Friday, January 15, 2010
The Mysterious Affair at Styles by Agatha Christie
Styles Court is home to the wealthy Cavendish family. It is a peaceful, serene location, even during war-time, and is the perfect place for Hastings to recover after receiving a wound at war. However, the house is rocked when Mrs. Inglethorp, the step-mother of the current generation of Cavendishes, is murdered. Luckily, Hastings’ good friend, Hercule Poirot, lives in town, and he sets about to solve the mystery.
At this point, it is hard to begin anywhere other than stating that The Mysterious Affair at Styles is the best mystery I have ever read. For sheer enjoyment, it would seem to be impossible to surpass. All of the characters are fleshed out richly in so few pages, especially the eccentric Poirot, who is hilariously odd in his own special way. The mystery is set in a wonderful historical setting that keeps the advent of modern technology from making the novel age poorly. The mystery is plenty complex and multi-faceted.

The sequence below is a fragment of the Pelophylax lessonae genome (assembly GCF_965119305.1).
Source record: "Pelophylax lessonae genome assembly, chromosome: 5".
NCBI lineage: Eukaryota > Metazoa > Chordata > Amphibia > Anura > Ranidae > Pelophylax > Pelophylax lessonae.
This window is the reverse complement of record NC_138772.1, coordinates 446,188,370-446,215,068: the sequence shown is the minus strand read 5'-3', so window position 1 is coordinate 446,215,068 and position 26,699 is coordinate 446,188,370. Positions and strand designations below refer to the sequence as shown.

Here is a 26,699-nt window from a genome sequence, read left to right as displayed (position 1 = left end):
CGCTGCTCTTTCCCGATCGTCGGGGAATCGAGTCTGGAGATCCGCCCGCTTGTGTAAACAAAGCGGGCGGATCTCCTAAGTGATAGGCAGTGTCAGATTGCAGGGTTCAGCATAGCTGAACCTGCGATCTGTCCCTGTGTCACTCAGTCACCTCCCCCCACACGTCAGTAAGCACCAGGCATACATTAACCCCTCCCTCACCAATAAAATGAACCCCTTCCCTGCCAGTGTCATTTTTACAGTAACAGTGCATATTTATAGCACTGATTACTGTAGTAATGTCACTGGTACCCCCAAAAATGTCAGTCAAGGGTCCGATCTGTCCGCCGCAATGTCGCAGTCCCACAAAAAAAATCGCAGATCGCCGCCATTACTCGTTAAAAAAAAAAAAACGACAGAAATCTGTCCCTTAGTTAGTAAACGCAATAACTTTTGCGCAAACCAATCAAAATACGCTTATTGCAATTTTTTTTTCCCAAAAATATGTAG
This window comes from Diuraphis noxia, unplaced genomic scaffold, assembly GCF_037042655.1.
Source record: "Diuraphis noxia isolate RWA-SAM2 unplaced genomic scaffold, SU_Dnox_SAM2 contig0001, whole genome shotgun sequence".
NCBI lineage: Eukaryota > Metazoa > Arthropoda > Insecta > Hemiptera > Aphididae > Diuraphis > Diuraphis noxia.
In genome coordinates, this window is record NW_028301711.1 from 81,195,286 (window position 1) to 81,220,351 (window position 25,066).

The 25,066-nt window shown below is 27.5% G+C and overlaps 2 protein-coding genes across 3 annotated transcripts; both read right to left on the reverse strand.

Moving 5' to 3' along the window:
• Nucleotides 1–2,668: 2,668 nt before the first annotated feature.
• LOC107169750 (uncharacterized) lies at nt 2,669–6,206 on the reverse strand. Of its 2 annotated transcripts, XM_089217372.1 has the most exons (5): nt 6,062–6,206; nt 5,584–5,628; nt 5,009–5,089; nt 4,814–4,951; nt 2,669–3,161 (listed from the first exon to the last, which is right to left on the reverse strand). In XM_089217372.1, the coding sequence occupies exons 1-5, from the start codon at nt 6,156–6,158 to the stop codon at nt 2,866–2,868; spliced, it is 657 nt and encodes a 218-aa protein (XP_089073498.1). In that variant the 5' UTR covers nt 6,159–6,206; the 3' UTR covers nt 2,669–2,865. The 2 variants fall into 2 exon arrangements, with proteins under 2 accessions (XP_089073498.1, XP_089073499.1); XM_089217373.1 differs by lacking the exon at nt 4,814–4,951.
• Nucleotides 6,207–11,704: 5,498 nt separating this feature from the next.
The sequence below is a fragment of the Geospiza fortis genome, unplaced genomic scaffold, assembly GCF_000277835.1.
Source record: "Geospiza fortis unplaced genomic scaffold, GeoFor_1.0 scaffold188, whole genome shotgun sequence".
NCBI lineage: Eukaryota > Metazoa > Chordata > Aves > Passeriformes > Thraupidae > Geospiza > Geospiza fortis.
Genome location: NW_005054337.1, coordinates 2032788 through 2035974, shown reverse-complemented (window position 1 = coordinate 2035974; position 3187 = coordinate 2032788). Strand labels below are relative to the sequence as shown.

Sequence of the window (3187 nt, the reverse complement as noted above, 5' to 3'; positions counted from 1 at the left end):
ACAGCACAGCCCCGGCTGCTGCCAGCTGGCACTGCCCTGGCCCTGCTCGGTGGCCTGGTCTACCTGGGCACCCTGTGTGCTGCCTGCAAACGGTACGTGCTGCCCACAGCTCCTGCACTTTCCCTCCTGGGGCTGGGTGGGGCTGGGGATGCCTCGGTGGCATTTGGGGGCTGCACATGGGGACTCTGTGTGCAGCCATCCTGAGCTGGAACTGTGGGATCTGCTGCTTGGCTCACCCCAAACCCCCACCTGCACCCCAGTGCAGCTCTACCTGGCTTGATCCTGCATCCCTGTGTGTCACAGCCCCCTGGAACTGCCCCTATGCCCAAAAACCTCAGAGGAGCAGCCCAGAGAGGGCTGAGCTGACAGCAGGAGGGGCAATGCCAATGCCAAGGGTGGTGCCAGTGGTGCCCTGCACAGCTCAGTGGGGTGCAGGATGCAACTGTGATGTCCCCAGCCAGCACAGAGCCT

At a scant 198 pages, it baffles this reviewer that such a complex and twisting plot could be fully fleshed out, but Christie wastes no words or space, and gets to her point so well that there is no room for any slowing of the story. It is nothing but fun, the perfect mystery to revamp the mystery part of Luke Reviews to its prime. After this, I had to immediately go out and buy the next Hercule Poirot novel, The Murder on the Links. Check this novel out!